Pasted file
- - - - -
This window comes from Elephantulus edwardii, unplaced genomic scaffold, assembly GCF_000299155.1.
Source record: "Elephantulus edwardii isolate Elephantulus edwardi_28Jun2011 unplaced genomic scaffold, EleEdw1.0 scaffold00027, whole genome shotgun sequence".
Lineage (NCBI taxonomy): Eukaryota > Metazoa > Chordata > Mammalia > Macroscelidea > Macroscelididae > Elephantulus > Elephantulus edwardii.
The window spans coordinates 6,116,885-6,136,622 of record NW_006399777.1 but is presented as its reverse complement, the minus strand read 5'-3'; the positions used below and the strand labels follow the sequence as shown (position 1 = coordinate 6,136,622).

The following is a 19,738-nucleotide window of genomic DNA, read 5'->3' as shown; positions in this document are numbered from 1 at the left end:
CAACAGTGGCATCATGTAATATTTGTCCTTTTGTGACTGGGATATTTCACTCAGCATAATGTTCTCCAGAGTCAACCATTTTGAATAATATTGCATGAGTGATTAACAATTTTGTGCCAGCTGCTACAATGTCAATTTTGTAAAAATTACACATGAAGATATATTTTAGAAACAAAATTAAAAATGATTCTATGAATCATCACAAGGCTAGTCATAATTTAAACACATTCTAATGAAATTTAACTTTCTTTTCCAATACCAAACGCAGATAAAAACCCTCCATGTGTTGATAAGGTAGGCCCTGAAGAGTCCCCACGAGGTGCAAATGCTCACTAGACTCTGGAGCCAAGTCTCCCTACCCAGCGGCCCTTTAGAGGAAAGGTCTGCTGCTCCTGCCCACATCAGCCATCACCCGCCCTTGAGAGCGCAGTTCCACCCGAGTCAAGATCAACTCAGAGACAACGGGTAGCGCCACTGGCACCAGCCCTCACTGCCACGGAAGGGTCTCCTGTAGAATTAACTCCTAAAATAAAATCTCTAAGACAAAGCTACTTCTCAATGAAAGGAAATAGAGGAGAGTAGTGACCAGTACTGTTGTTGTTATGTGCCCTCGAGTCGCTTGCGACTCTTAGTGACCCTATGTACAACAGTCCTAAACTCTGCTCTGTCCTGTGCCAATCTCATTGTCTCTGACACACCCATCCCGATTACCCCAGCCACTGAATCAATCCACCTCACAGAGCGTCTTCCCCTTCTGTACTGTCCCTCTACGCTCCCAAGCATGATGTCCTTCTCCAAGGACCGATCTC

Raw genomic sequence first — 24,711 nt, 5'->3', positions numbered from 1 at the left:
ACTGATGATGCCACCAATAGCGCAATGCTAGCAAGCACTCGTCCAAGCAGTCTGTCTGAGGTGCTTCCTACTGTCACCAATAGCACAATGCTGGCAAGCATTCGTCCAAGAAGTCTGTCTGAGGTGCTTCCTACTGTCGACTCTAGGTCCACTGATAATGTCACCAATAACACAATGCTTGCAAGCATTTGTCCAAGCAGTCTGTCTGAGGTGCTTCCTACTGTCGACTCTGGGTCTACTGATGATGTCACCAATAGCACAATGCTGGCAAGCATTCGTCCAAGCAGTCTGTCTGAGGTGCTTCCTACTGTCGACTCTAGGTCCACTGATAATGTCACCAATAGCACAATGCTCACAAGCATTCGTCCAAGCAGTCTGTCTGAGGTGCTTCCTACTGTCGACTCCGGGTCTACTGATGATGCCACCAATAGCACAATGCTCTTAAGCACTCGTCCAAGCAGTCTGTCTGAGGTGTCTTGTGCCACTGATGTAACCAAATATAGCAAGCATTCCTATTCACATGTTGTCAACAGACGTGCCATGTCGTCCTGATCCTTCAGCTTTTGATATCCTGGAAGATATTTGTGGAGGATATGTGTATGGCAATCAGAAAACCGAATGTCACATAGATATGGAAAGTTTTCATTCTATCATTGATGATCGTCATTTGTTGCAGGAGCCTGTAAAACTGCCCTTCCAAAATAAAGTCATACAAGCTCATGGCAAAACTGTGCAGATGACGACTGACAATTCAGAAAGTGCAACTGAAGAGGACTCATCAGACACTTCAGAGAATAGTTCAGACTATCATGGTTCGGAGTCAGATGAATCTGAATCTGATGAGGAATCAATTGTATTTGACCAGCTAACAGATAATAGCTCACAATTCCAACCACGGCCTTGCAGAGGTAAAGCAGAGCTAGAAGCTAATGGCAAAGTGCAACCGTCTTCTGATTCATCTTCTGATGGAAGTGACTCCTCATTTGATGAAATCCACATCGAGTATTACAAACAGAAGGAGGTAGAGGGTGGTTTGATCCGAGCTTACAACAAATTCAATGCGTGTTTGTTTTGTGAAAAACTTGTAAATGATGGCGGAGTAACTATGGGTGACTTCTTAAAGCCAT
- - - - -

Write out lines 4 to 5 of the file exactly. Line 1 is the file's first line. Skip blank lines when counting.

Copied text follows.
The window spans coordinates 6,116,885-6,136,622 of record NW_006399777.1 but is presented as its reverse complement, the minus strand read 5'-3'; the positions used below and the strand labels follow the sequence as shown (position 1 = coordinate 6,136,622).

The following is a 19,738-nucleotide window of genomic DNA, read 5'->3' as shown; positions in this document are numbered from 1 at the left end: